The Lighter Side of JzB

Here you will find photos, poetry, and possibly some light-hearted foolishness. For the Heavier Side
of JzB
see my other blog,
Retirement Blues. (There be dragons!)

I claim copyright and reserve all rights for my original material of every type and genre.

Every day visits*
From Moose, Goose, and Orb Weaver
All seized by Haiku

"Why moose and goose?" you may ask. Back on 2/04/13 Pirate wrote a haiku with an elk in it, and I responded with
one with a moose and then included him every day. A few days later in comments Mystic asked "Where's the goose?"
So I started including her with this post on 2/07. A week later on the 14th, Mark Readfern
asked for and received a spider. The rest is history.

*Well, most days, anyway. Grant me a bit of poetic license.

Monday, November 26, 2012

Triple Visual Dare No. 3

I'm a bit late to this one, due to the Thanksgiving holiday and lots of wonderful family activities.

This entry is another stand-alone, and on the surreal side - again at exactly 100 words.

The photo prompts:


You wake alone. 

Where is the mysterious woman who had lured you into her house and pleasure bed?

After you dress, the strange little girl appears there.

"Look in the garden," she says.

Yes. There she is – still beautiful, but not in the flesh – in cold, hard stone.

“No.  There.”  The strange girl points to the fountain.

A sunbeam strikes the cascade, and in the rainbow, her lovely face.

From the mist she beckons to you with her arms, eyes, lips,   .  .  .

“Yes!” the strange girl encourages you.

You remove your clothes and step through the watery curtain.

 ~  ~  ~  ~  ~

I wrote this in present tense to heighten the sense of weirdness, then at the last minute decided to oonch it up another notch by changing the PoV from first person to second. Good idea? Bad? What do you think?

 ~  ~  ~  ~  ~

Reduced to a haiku

You long for her once
More, and find her waiting in
The fountain of love

 ~  ~  ~  ~  ~

UPDATE:  Taking some inspiration from Bjorn's post, I also tried my hand at a Triolet.  It feels a bit forced, so I'm less than thrilled with the not-quite-satisfactory result.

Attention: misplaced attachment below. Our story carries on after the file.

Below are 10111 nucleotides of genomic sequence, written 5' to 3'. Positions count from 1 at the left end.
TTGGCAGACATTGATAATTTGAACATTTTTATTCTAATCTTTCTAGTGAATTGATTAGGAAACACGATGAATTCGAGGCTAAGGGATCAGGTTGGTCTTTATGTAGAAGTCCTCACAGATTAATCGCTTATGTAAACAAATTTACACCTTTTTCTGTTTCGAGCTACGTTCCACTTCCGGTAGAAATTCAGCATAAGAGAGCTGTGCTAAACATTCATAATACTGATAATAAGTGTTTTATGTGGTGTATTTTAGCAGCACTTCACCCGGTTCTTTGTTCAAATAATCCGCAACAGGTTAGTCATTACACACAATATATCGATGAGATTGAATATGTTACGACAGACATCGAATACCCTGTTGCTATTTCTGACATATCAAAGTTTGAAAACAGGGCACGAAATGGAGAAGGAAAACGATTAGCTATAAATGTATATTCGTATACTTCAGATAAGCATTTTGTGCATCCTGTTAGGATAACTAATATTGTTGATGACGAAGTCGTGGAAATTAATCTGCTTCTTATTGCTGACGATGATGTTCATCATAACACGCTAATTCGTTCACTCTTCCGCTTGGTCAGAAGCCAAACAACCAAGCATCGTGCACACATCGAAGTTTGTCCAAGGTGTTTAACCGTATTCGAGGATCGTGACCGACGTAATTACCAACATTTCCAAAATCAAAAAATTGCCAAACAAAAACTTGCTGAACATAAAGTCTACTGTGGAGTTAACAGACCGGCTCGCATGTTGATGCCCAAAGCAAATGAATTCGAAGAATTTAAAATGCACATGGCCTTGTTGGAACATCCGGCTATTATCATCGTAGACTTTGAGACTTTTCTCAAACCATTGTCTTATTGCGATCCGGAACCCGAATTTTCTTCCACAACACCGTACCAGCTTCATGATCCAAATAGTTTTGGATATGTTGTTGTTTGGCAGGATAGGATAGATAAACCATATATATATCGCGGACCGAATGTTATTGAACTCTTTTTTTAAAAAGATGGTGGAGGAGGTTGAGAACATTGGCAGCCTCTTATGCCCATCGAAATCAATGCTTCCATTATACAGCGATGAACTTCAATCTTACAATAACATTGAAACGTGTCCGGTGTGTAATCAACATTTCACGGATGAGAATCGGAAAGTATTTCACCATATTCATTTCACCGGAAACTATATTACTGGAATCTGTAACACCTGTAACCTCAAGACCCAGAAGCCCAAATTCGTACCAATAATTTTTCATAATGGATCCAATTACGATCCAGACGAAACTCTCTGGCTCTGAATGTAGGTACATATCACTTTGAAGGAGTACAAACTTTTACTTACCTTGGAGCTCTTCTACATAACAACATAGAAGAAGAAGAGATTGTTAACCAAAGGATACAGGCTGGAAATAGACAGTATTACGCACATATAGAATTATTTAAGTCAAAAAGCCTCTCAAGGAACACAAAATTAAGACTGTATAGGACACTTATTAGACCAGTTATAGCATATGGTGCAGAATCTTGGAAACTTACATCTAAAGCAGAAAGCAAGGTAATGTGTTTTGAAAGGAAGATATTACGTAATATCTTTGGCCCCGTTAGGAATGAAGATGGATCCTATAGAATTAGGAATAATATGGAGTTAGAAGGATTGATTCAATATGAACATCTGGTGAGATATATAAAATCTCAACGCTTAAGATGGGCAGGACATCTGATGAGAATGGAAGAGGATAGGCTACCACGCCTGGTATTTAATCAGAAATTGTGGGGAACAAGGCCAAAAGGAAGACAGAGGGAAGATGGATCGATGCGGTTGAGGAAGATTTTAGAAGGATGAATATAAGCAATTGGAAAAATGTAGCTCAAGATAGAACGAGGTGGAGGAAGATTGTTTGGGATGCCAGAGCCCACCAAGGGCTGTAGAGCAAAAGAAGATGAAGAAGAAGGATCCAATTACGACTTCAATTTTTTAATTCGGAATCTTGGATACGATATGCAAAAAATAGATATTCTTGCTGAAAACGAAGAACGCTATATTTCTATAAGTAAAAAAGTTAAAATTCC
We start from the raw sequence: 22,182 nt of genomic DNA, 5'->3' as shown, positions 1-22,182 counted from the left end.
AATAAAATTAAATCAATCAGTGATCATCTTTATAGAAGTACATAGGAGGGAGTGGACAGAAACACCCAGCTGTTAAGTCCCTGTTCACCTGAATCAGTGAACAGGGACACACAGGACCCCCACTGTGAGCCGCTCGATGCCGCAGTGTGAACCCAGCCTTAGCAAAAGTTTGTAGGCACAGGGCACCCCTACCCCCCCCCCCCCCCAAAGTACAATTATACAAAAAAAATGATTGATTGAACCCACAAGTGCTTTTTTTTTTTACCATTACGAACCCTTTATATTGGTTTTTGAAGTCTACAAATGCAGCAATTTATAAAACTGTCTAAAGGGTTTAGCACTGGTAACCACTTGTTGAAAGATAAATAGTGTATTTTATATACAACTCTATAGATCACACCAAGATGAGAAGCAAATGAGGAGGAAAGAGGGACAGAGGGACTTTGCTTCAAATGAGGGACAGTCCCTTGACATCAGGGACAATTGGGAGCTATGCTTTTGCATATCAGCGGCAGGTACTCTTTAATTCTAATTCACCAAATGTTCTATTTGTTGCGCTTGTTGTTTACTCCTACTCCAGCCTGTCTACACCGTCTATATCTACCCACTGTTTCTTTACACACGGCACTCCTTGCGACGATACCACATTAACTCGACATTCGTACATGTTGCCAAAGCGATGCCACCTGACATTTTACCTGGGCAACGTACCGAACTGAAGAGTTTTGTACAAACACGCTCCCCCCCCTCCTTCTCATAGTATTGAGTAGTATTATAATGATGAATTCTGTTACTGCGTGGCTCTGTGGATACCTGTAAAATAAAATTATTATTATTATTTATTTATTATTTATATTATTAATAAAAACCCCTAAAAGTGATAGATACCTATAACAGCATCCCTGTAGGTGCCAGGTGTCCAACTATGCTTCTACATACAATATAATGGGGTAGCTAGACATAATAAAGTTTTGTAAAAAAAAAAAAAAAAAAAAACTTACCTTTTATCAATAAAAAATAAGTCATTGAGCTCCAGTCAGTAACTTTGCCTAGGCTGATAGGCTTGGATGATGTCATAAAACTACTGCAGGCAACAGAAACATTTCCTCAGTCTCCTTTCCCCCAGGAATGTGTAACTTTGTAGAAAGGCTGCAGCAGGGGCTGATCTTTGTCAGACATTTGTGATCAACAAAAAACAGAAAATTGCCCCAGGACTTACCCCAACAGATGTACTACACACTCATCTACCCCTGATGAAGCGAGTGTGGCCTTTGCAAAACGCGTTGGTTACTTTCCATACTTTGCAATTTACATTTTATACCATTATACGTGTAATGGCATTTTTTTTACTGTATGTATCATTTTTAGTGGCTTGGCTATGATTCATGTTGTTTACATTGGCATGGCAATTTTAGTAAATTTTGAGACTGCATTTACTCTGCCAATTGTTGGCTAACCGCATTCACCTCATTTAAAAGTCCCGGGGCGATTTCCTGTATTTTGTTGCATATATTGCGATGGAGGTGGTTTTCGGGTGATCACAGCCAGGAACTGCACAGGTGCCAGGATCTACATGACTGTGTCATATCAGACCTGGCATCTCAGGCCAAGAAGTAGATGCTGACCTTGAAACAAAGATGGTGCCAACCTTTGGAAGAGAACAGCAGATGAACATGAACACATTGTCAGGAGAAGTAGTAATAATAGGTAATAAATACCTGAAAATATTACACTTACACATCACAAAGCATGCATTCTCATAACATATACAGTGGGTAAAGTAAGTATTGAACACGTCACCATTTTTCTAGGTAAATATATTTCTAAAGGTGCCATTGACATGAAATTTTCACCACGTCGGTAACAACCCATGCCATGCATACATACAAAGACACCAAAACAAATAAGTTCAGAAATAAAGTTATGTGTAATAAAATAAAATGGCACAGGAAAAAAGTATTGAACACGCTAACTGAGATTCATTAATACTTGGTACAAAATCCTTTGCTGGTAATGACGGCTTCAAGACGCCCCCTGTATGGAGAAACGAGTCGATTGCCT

Remembering a single night of love
You seek the elusive loving stranger.

Can there be a destiny to prove,
Remembering a single night of love?

You heed the little girl and do not leave,
But search the garden heedless of its danger,

Remembering a single night of love
You seek the elusive loving stranger.


  1. I love how you always end your Visual Dare entries with a haiku or small poem encapsulating the core theme and tang of the piece. Such a wonderfully creative way to extend the boundaries of what you do here.

    Like you said elsewhere - most of the entries this week have been tinged with sadness; yours is hopeful, elusive, mysterious, tantalizing - an excellent spin on the prompts - and all three of them, to boot! Job well done! :)

  2. Hi, and thank you for visiting my blog and being inspired by my poetry. triolets are wonderful pieces of poetry, and a great way to vary from sonnets and more heavy forms.


  3. Thanks, both of you.

    I'm quite captivated by the beauty of the statue, and it looks as if it could be the little girl, grown up.

    I'm not quite sure what is gong on in this vignette. I think the little girl and the elusive lover are manifestations of the same entity. I wanted the statue to fade out of existence when he saw the face in the fountain [though I don't know why] but couldn't fit it in the word limit.



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